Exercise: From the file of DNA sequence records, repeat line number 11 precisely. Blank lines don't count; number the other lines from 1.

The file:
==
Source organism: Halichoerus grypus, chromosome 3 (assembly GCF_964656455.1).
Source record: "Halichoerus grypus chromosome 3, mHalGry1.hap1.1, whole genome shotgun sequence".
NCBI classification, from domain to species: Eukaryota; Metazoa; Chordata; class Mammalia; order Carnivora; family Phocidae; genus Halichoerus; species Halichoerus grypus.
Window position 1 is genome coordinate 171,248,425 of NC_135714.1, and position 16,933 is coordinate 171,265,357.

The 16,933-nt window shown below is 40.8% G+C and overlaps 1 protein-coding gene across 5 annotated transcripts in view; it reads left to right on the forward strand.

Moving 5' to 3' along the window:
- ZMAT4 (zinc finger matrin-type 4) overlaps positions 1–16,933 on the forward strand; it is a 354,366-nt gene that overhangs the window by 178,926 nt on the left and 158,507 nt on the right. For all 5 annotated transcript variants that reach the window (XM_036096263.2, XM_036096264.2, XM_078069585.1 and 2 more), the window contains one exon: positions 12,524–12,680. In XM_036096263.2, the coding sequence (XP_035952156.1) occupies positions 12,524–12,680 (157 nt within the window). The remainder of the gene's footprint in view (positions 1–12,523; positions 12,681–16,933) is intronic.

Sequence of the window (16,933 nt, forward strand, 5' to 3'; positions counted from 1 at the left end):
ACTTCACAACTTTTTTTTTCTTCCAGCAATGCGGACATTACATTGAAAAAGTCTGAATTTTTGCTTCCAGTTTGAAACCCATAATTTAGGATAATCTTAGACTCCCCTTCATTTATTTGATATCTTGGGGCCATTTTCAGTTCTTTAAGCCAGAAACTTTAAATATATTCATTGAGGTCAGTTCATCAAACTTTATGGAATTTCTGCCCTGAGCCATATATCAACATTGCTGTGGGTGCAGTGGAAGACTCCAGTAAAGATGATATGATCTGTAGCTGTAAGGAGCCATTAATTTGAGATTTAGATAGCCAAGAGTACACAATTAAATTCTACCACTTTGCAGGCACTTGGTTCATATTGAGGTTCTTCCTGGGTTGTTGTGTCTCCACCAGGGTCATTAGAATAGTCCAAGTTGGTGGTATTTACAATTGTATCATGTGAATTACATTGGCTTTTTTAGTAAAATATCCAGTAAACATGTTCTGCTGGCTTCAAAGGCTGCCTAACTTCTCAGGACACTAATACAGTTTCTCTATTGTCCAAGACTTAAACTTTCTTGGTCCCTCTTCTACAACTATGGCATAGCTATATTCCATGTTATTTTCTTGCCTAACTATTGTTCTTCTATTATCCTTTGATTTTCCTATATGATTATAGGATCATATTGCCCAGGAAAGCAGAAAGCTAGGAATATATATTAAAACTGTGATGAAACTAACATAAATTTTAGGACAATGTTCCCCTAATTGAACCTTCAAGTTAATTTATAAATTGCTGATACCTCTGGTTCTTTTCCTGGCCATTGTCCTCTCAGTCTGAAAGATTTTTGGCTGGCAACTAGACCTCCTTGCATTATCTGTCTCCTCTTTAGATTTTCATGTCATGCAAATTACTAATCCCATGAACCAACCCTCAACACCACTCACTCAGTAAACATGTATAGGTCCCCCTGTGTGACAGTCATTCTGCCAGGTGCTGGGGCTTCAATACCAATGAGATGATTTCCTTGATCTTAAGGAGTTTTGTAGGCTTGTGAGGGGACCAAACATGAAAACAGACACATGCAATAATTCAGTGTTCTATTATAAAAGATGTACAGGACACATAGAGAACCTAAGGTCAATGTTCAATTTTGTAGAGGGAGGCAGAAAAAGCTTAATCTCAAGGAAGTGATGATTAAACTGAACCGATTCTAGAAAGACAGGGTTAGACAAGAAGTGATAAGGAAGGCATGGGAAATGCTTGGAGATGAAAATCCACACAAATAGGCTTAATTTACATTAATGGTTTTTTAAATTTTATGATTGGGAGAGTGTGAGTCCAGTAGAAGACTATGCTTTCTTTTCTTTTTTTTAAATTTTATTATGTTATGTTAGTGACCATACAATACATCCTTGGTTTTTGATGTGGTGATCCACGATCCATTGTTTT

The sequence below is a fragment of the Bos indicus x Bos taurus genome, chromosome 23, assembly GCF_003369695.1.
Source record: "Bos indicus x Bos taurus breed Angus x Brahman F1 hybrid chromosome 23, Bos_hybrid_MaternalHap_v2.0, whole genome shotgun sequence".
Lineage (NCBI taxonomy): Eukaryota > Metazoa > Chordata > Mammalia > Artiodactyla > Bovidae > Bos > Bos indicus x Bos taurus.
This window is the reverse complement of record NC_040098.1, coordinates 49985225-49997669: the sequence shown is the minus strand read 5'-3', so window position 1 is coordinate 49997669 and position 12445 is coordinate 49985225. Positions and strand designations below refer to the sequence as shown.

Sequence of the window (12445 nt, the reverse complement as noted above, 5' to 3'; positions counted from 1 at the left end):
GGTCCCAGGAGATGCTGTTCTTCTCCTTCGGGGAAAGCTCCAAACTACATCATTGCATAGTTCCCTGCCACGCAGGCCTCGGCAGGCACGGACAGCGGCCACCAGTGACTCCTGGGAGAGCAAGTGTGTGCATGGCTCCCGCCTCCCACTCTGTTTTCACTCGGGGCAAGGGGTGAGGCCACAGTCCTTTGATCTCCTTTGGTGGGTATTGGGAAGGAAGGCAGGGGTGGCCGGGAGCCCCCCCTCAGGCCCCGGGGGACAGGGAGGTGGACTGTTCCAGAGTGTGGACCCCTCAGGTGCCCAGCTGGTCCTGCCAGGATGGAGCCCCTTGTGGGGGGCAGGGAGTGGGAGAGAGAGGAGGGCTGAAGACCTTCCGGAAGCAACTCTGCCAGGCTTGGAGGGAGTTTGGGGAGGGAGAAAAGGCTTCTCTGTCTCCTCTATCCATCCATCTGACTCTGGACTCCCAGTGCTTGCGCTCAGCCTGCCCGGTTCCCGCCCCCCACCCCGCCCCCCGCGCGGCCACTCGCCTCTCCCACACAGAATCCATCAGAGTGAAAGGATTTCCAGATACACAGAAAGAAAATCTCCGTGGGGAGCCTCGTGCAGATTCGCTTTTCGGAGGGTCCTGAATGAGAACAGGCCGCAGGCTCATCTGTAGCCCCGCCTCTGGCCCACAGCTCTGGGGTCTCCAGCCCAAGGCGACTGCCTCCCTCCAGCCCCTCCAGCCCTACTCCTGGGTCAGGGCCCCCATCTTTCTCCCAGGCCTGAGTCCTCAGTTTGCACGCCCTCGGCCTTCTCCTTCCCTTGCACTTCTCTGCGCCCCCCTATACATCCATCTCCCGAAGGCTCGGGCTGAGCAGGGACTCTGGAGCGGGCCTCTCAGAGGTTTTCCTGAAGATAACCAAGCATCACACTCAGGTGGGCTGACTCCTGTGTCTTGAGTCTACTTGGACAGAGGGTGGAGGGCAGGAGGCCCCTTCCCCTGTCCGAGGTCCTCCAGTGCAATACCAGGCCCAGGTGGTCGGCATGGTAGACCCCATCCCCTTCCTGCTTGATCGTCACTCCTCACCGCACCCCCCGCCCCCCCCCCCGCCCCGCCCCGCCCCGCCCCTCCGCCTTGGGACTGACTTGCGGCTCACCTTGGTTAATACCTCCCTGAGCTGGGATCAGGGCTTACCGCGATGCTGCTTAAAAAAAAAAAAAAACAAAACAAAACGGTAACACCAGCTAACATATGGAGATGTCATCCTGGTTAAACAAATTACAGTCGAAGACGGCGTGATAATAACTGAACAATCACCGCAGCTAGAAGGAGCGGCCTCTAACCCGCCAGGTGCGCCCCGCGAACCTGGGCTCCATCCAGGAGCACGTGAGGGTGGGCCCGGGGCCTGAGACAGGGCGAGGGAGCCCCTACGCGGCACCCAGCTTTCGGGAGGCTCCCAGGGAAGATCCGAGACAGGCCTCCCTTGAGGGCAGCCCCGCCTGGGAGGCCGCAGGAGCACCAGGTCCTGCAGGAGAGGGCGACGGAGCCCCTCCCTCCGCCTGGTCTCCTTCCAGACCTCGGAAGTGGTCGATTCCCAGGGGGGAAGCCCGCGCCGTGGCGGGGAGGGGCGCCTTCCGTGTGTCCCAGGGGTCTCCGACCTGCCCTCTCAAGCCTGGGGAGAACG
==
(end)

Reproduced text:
Source record: "Bos indicus x Bos taurus breed Angus x Brahman F1 hybrid chromosome 23, Bos_hybrid_MaternalHap_v2.0, whole genome shotgun sequence".